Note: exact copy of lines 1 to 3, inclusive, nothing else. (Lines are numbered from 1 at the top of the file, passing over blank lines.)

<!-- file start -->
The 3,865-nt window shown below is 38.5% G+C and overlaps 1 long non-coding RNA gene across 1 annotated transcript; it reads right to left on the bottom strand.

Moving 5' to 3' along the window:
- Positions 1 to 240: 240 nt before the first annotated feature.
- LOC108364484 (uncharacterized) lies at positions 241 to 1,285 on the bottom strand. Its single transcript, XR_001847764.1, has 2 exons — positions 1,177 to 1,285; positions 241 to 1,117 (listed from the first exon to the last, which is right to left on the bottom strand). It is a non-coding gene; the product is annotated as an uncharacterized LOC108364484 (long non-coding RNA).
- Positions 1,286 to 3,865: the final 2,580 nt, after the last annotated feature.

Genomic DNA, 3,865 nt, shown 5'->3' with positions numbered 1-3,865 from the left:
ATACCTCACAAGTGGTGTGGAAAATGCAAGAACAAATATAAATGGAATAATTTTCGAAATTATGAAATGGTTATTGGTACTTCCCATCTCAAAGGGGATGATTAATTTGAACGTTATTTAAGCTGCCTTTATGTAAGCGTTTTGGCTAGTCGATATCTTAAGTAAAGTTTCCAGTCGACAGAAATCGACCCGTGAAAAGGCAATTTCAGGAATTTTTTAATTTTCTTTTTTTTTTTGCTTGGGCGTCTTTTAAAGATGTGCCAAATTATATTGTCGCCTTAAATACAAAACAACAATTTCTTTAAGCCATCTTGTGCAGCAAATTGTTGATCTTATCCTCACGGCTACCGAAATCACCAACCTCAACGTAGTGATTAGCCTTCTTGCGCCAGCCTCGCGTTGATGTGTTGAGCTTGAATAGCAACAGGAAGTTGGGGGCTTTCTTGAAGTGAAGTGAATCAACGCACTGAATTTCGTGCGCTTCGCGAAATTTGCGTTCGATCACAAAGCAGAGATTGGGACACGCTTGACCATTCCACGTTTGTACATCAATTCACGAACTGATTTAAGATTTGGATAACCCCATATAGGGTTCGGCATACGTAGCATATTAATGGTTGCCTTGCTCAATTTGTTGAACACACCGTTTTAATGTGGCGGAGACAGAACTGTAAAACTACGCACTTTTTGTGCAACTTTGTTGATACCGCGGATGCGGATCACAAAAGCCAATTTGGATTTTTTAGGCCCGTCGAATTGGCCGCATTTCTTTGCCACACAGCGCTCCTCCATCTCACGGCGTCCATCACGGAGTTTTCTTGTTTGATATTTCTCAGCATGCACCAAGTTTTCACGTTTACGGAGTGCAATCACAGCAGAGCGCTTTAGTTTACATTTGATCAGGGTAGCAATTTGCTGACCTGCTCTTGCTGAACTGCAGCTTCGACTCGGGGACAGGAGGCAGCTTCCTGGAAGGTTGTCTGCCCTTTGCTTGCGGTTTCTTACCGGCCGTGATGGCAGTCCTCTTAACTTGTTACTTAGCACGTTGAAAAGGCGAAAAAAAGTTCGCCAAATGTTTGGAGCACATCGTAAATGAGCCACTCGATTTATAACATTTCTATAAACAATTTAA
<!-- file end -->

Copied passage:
The 3,865-nt window shown below is 38.5% G+C and overlaps 1 long non-coding RNA gene across 1 annotated transcript; it reads right to left on the bottom strand.

Moving 5' to 3' along the window:
- Positions 1 to 240: 240 nt before the first annotated feature.